Diarrhea, a leading killer of children under five years, is both preventable and treatable with simple and cost-effective interventions.
Evidence-Based Interventions to Prevent and Treat Diarrheal Disease
The current treatment package for diarrhea was recommended in a 2004 WHO and UNICEF joint statement and consists of a combination of both low-osmolarity oral rehydration salts (ORS) and zinc. Adding zinc treatment has been shown to reduce the duration and frequency of each illness episode. The combined ORS/zinc treatment should be combined with continued feeding of the child, including increased fluid intake and breastfeeding. Important preventive interventions include: increasing coverage of the rotavirus and measles vaccines; promoting exclusive breastfeeding for the first six months of life and vitamin A supplementation; as well as water, sanitation and hygiene interventions including handwashing with soap.
Key Diarrheal Disease Prevention Activities
MCHIP advocated globally for increased visibility of diarrheal disease as a prominent, yet often forgotten, killer of children, and for the integration of diarrheal disease programs with other child health programs (including pneumonia, malaria, nutrition and newborn health initiatives). In 2013, MCHIP provided technical assistance in the development of the integrated Global Action Plan for Pneumonia and Diarrhea (GAPPD), which details a roadmap of interventions that protect, prevent and treat these childhood illnesses. MCHIP also participated in the Diarrhea and Pneumonia Working Group, which supported treatment scale-up in 10 high-burden countries.
At the country level, MCHIP worked to make zinc accessible to all by ensuring its classification as an over-the-counter medicine. In health facilities, MCHIP worked to ensure that oral rehydration therapy (ORT) corners are functioning with both supplies and trained health staff. MCHIP contributed to creating and revising health worker job aids and treatment guidelines that included evidence-based, high-impact interventions such as ORS/zinc,continued feeding and breastfeeding, and key water, sanitation, and hygiene (WASH) interventions (including handwashing with soap). To bring lifesaving case management of diarrhea to the unreached, MCHIP supported the introduction and expansion of integrated Community Case Management (iCCM). (For more information about MCHIP’s accomplishments in preventing diarrhea through introduction and expansion of rotavirus and measles vaccines, click here.)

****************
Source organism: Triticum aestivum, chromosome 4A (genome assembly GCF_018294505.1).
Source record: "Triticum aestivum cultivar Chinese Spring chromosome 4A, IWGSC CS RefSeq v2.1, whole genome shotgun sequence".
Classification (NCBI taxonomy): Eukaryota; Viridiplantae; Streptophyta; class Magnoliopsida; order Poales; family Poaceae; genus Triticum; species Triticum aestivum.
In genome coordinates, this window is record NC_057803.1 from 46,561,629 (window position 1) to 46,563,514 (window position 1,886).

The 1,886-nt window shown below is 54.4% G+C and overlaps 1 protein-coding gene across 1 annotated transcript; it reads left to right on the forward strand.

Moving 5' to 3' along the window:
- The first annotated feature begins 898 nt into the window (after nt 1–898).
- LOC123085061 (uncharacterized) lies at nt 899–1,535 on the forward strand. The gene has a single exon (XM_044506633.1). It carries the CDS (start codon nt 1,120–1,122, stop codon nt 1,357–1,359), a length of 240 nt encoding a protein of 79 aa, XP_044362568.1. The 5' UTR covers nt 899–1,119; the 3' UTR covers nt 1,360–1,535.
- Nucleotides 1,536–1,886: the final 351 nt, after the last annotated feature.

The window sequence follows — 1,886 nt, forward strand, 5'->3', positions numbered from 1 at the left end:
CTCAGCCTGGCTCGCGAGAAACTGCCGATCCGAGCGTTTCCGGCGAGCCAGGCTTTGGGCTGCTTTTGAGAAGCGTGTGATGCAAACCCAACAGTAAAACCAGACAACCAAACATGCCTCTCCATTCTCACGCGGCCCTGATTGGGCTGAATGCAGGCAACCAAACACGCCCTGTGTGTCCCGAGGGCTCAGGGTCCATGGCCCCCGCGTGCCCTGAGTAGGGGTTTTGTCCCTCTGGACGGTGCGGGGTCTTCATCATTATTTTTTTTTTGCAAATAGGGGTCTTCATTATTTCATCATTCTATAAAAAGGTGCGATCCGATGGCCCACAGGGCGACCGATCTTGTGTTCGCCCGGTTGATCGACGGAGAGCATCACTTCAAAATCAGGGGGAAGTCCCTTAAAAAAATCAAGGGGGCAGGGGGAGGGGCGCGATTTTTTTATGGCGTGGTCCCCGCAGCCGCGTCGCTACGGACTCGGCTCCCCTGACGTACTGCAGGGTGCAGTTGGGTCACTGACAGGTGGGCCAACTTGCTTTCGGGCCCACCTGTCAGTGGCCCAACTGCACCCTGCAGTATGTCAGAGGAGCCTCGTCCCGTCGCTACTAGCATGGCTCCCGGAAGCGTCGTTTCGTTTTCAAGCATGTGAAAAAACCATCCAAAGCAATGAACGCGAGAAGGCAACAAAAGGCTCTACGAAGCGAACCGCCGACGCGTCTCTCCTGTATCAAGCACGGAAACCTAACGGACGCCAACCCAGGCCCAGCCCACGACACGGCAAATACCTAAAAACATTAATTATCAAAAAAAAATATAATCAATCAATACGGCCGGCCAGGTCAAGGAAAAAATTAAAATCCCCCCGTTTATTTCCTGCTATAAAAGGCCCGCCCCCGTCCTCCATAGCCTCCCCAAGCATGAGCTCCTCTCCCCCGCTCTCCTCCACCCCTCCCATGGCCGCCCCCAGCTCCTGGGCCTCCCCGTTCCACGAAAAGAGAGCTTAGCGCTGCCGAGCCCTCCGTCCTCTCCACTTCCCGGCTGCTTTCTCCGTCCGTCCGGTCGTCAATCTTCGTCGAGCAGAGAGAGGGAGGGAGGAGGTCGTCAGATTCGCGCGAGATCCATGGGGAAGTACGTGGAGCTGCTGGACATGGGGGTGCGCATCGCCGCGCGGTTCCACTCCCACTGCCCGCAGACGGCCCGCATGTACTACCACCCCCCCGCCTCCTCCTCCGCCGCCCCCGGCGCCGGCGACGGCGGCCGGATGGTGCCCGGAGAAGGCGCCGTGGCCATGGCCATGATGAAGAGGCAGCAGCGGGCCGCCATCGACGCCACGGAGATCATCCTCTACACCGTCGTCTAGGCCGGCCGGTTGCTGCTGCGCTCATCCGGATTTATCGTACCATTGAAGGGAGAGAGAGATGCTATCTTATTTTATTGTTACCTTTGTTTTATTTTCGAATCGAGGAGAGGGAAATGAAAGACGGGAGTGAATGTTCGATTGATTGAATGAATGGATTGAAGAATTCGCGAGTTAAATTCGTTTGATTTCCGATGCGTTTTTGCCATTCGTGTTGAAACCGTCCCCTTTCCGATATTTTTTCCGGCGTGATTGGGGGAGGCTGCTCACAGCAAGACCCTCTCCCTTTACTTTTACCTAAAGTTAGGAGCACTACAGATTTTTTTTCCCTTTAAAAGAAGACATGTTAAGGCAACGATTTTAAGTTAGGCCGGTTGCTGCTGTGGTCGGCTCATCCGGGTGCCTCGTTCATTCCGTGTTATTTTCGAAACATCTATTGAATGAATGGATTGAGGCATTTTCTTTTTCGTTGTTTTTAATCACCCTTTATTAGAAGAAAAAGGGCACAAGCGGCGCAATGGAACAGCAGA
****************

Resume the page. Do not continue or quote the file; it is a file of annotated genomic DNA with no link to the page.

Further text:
The increased attention on child health in general, and on diarrheal disease in particular, reflects the substantial investments that MCHIP made in global advocacy. The GAPPD report helped national governments and their partners in scaling up prevention and treatment interventions that will help end preventable child deaths. MCHIP helped to reach the previously unreached by supporting the introduction and expansion of iCCM at both global and national levels.
1 UNICEF Countdown 2012 report